Published December 14, 2012
While Democrats claim Republican resistance to tax hikes has hamstrung House Speaker John Boehner in talks over the looming fiscal crisis, President Obama's allies are drawing some red lines of their own.
The result is that anything Obama and Boehner might agree to faces an uncertain fate on the floors of the House and Senate.
The item that has most galvanized Democrats in opposition is the prospect of raising the Medicare eligibility age. This was included in Boehner's counterproposal last week and has long been discussed as part of a long-term deficit-reduction package.
But while talks between Boehner and Obama sputter, Democratic leaders on Capitol Hill have used the window to mount a stiff resistance. House Democratic Leader Nancy Pelosi this week gave the idea a big thumbs-down, only to be echoed days later by Dick Durbin, the No. 2 Democrat in the Senate.
"Raising the Medicare age represents more of the same," Pelosi wrote in a USA Today column. "For seniors nearing retirement, it means less security for themselves and their families. It betrays the bedrock promise of Medicare: that Americans who work hard and take responsibility all their lives can know dignity in their later years."
The hardening opposition among Democrats to this entitlement cut has only complicated talks between Obama and Boehner. While Obama blames Republican opposition to raising taxes on the top 2 percent, Boehner has taken to blaming Obama for glossing over the need for entitlement cuts.
Neither side feels the other has given enough ground -- meaning there is no agreement, with a slew of spending cuts and tax hikes set to take effect in a little more than two weeks.
"The president and his allies have taken so many things off the table the only thing left is the varnish," Senate Republican Leader Mitch McConnell complained on the Senate floor earlier this week.
The president offered a net $400 billion in cuts in his administration's initial proposal and reportedly boosted that to $600 billion in his most recent offer.
But the White House is fuzzy on whether Obama could agree to raising the Medicare age from 65 to 67. In an interview with ABC News, Obama did not close the door, saying the idea is "something that's been floated," and his party is prepared to do "some tough things on the spending side" if Republicans will move on taxes.
But then Durbin, Obama's former Illinois colleague in the Senate, said Thursday that is "no longer one of the items being considered by the White House."
Durbin's office clarified that he was not saying the White House had told him that directly -- only that he heard it from third-party sources.
White House Press Secretary Jay Carney would not clear up the confusion.
"I haven't seen those remarks, but I can tell you that I'm not going to negotiate specifics," he said when asked about Durbin's comments.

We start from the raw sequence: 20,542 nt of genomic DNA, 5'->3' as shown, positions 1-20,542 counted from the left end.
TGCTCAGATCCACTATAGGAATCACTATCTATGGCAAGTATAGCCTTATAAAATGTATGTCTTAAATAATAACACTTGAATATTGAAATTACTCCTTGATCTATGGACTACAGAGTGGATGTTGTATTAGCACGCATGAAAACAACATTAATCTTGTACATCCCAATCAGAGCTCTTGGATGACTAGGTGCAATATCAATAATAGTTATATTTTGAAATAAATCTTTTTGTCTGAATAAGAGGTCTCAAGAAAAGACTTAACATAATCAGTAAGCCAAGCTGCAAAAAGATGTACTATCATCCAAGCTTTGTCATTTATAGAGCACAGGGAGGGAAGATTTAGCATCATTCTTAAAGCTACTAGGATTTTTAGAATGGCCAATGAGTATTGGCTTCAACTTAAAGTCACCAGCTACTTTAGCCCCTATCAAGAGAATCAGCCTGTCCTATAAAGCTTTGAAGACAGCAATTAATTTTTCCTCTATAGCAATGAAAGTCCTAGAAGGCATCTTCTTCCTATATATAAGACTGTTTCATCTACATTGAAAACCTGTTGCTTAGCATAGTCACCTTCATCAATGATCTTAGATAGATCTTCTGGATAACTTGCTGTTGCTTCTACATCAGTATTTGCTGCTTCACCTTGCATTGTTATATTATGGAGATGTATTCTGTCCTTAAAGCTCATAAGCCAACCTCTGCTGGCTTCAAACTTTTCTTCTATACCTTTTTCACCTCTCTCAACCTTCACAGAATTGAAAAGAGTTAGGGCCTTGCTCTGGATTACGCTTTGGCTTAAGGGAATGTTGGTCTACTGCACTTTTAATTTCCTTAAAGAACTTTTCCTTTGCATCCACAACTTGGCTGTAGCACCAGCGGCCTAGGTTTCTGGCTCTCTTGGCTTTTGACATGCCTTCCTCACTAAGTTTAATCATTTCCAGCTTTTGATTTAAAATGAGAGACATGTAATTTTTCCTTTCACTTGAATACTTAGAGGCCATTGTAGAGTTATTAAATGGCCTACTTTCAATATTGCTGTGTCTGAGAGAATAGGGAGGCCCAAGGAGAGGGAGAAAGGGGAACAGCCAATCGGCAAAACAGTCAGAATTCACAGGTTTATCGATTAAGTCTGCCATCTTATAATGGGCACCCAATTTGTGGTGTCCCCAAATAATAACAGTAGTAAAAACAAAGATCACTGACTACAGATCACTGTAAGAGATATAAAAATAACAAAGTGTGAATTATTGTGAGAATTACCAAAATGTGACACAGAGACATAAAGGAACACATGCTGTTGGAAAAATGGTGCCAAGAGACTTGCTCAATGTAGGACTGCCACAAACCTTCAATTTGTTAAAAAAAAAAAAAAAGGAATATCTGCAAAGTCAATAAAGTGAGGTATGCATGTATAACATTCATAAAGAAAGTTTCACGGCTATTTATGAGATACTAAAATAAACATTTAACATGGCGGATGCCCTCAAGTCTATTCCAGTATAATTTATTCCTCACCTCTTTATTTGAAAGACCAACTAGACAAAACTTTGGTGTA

Reminded that Obama appeared to put the idea on the table in the ABC interview, Carney said, "the president is not going to rule in or rule out things in interviews."
At issue is whether to raise the age at which seniors are eligible for federal government-backed health care. Since Medicare's founding in 1966, the retirement age has stayed at 65.
Democrats' rebuttal to proposals that raise the age to 67 is similar to Republicans' rebuttal to proposals that increase taxes on top earners -- it's not nearly enough, by itself, to close the deficit.
Democrats point to a Congressional Budget Office study in January that found that lifting the age to 67 would save the program $148 billion over the next 10 years. However, because some of those seniors would simply shift onto other entitlement programs, like Medicaid, the total savings would actually be more like $113 billion.
Democrats say it's not worth it, considering an estimated 270,000 people would be left uninsured in 2021 if the retirement age were lifted, according to the CBO. A total of 5.4 million people would be affected by that point, though most would find insurance elsewhere.
Republicans, though, note that people are living longer now than when Medicare was first founded. The same CBO report said people on average live for another 20 years after turning 65 -- as opposed to another 14 years back in 1940.
The increase in life expectancy has fueled the growth in spending on entitlements like Medicare and Social Security.
In a fresh bid to energize support for major entitlement cuts as part of any agreement, Boehner on Thursday rolled out a chart that showed federal spending skyrocketing between now and 2041 -- to 40 percent of the nation's total economy.
The chart showed that revenue from Obama's push to increase taxes on the top 2 percent would only fill in a sliver of that amount.
"If you look at the spending problem, you see (the additional tax revenue) does nothing," Boehner said. "The president wants to pretend that spending isn't the problem. That's why we don't have an agreement."